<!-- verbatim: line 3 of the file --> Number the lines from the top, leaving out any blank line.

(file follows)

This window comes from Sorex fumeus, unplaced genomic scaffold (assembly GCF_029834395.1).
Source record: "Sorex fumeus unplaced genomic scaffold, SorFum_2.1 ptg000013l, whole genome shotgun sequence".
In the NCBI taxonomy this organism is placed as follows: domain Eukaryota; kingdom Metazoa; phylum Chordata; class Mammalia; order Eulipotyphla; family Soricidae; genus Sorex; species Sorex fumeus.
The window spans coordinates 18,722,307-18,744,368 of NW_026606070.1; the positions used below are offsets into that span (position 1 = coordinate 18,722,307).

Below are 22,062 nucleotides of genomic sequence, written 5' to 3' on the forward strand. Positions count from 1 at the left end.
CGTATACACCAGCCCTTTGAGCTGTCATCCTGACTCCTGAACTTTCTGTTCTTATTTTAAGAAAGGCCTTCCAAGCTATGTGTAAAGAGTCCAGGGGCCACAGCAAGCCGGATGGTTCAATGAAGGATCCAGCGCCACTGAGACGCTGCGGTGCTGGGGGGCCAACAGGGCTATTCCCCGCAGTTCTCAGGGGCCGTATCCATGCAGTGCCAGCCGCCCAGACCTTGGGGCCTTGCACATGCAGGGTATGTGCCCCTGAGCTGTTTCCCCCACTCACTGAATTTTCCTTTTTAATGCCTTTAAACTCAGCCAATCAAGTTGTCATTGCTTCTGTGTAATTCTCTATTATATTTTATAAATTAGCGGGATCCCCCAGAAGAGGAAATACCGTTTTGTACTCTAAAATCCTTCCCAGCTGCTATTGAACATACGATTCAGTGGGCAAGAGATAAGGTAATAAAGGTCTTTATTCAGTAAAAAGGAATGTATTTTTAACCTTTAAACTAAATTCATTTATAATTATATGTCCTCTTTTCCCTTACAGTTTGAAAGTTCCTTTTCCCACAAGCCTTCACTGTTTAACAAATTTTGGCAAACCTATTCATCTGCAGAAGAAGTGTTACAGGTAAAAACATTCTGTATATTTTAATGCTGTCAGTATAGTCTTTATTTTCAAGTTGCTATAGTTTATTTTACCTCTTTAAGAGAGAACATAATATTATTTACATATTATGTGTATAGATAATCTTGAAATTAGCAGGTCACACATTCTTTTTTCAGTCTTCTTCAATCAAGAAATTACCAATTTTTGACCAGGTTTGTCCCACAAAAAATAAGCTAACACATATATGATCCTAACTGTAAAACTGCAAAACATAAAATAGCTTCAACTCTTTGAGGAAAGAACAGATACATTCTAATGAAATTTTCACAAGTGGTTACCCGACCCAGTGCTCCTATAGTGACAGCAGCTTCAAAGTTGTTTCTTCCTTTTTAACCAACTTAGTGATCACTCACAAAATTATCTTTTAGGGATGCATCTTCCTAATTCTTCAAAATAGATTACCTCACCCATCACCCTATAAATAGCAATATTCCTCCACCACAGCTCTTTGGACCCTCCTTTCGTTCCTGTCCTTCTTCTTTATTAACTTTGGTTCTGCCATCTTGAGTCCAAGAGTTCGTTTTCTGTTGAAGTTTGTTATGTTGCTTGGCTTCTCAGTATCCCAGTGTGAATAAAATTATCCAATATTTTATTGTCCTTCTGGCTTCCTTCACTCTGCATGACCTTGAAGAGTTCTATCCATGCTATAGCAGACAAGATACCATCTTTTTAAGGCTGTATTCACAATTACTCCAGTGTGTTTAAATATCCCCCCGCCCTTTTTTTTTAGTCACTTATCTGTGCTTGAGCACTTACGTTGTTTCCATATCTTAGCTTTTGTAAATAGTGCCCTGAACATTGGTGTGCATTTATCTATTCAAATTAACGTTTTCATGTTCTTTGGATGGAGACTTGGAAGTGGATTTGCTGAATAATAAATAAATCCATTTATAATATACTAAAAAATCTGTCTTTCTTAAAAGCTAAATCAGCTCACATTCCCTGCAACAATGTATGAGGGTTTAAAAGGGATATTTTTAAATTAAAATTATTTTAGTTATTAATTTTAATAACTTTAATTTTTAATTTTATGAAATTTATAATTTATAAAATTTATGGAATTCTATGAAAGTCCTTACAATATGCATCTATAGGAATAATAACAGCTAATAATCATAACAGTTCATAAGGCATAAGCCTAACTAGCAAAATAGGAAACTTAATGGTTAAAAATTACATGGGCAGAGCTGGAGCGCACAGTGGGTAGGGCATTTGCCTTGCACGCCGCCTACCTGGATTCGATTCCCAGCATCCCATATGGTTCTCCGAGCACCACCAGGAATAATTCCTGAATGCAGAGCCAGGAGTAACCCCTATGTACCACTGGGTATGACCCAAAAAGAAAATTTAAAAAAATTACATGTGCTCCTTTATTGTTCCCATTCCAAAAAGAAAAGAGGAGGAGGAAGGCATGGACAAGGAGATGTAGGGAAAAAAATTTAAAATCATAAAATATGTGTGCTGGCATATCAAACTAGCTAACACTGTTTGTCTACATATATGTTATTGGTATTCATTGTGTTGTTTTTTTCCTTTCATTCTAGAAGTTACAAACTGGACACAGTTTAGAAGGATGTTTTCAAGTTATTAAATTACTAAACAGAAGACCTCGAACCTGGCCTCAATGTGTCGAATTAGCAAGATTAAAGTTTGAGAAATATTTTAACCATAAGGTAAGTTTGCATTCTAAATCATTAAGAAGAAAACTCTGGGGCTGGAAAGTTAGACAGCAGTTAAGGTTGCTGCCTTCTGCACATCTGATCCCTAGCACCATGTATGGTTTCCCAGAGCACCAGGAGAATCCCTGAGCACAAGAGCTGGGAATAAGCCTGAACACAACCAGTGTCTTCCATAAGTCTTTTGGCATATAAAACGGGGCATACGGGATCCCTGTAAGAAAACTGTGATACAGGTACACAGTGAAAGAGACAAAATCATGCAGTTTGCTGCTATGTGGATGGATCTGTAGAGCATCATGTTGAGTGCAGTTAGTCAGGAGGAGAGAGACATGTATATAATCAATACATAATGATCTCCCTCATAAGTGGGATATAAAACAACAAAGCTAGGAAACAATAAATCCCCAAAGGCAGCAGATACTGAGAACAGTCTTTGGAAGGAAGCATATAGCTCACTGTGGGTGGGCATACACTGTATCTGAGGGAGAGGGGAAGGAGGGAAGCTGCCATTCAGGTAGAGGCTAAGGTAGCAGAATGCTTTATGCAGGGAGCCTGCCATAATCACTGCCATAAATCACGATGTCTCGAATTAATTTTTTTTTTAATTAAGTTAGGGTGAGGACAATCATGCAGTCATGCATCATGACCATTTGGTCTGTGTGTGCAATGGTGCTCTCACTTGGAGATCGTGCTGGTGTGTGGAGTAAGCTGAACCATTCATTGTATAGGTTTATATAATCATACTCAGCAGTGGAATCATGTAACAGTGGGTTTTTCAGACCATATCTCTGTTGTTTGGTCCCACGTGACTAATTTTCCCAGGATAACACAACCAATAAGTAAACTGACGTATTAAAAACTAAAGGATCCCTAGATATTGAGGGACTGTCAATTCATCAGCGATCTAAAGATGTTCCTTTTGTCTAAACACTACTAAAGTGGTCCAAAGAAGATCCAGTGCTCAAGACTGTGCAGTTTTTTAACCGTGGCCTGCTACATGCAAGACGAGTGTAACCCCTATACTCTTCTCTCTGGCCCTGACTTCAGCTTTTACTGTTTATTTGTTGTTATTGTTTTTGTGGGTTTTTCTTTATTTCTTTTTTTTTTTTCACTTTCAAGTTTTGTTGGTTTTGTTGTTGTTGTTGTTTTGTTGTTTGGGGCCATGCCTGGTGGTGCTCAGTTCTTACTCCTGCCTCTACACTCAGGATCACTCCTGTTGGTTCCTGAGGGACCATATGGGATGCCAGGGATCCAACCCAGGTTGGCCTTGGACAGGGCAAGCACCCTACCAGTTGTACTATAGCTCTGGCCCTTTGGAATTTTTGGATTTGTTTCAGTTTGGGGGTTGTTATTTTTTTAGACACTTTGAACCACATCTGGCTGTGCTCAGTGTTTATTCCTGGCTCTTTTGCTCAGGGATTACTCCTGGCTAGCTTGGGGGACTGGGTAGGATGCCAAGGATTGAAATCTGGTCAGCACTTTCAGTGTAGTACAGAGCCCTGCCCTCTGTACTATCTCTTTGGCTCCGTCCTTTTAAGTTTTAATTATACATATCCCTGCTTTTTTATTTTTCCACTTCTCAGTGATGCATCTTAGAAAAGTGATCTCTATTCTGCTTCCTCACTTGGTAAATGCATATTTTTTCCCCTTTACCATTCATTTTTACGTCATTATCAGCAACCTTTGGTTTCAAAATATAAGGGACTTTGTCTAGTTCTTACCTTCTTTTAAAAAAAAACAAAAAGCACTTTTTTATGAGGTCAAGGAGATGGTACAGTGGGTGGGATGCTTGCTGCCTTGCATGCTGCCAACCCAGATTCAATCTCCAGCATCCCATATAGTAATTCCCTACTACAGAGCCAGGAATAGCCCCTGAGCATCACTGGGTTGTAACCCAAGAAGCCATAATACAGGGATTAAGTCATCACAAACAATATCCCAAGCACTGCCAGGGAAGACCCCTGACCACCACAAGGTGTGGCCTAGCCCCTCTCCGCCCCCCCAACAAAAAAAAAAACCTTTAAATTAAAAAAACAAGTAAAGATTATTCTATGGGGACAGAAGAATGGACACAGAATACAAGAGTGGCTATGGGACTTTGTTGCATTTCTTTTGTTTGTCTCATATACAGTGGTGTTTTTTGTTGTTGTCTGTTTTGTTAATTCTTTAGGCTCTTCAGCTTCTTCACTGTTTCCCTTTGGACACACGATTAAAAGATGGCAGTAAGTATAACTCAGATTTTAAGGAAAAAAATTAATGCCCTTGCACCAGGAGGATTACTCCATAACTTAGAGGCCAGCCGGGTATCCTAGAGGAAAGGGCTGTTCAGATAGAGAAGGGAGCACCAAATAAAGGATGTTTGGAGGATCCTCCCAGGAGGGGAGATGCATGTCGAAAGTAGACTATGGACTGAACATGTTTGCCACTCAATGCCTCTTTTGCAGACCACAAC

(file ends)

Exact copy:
In the NCBI taxonomy this organism is placed as follows: domain Eukaryota; kingdom Metazoa; phylum Chordata; class Mammalia; order Eulipotyphla; family Soricidae; genus Sorex; species Sorex fumeus.